quarta-feira, 24 de setembro de 2014

I am brazilian, and you?

All brazilians have their way to explain to a foreign their idea of being brazilian. Most of them will base such explanation on their own experience. I myself define brazilian as a mixture of races and I use my family background as a vivid example of this mixture. On the one hand, my mother's father had an indian background, which means he had a darker skin, straight and black hair. Indians were a native population in Brazil when Portugueses arrived in the XVI century.

On the other hand, my mother´s mother, with her light brown hair, white skin and green eyes, was the daughter of two italians that moved to Brazil in the begining of the XX century, both looking for a better life. Many Italians came in the same period to work in coffee plantation in the state of São Paulo and arrived in the harbour of the city of Santos.

On the other side of my family tree, my father's father was decendent of black Africans. He was originated from Bahia, where is Salvador, the first brazilian capital. The black Africans were brought to Brazil as slaves in the beginning of the XVI century in order to work in sugar plantations in the Northeast. Later on, the slaves worked in gold mines in the state of Minas Gerais. My grandfather ended up moving from Bahia and living in the country side of São Paulo state, in the southwest of the country.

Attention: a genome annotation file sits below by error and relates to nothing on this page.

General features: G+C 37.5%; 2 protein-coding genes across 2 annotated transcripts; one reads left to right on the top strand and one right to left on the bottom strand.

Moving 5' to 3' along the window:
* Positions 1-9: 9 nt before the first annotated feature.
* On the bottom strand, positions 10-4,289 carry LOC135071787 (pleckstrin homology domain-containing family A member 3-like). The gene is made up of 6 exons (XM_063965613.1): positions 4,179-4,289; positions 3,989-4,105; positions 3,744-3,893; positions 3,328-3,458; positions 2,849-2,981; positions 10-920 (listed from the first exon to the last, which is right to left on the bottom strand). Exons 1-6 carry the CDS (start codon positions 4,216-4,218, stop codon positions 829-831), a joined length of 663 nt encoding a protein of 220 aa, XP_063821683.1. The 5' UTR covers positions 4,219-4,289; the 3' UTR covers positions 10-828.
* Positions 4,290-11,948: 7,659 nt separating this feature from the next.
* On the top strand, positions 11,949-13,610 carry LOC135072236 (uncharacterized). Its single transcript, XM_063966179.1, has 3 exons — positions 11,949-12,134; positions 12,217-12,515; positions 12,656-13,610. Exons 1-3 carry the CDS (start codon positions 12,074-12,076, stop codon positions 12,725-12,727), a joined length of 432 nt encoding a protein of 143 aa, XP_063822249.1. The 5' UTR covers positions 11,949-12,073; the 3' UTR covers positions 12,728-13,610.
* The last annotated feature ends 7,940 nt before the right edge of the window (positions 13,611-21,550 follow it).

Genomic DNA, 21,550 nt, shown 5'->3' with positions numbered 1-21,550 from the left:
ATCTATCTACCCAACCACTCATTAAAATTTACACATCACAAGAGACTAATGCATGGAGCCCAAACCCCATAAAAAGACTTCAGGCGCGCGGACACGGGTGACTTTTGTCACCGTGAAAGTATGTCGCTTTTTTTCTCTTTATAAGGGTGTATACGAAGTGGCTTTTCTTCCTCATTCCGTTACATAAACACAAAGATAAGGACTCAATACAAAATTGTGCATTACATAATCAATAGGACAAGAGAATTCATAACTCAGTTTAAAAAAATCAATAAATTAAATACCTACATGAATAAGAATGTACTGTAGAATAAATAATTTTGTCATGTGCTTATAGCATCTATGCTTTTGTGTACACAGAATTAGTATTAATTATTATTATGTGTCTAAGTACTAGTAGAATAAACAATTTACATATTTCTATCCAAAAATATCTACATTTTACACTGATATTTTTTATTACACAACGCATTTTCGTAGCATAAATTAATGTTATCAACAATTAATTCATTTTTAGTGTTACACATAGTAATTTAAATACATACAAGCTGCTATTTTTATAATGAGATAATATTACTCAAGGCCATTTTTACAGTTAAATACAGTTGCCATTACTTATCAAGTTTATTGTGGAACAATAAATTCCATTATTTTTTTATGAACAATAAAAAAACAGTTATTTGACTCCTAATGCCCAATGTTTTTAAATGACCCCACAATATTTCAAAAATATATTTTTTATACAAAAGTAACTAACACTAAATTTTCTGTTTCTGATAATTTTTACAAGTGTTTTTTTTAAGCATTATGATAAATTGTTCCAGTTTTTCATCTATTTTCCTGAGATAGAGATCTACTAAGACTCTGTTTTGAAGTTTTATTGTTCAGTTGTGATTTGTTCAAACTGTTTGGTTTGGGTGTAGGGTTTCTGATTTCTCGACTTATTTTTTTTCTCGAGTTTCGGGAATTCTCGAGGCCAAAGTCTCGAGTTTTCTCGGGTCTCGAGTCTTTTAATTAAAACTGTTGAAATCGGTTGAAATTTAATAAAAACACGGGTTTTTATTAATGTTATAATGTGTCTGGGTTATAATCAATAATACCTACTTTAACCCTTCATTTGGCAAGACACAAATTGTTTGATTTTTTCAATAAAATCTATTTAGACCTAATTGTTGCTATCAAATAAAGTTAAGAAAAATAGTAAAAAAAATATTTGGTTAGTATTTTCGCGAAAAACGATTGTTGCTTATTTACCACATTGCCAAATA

As for my father´s mother, I don´t exactly know her family background, but I suppose she was also the result of centuries of mixture of races and ideologies. Like her I am also brazilian, but I am not white, I am not black, I am not tall, and I am not short. My hair is not too curly, neither straight. My eyes are brown, but they could have been green. I like coffee and soccer, but I have brazilian friends who hate them. I like carnaval, but I know many others who don't like it. As Brazilians, we can define ourselves in many ways, as well as we can feel lost in a world governed by stereotypes.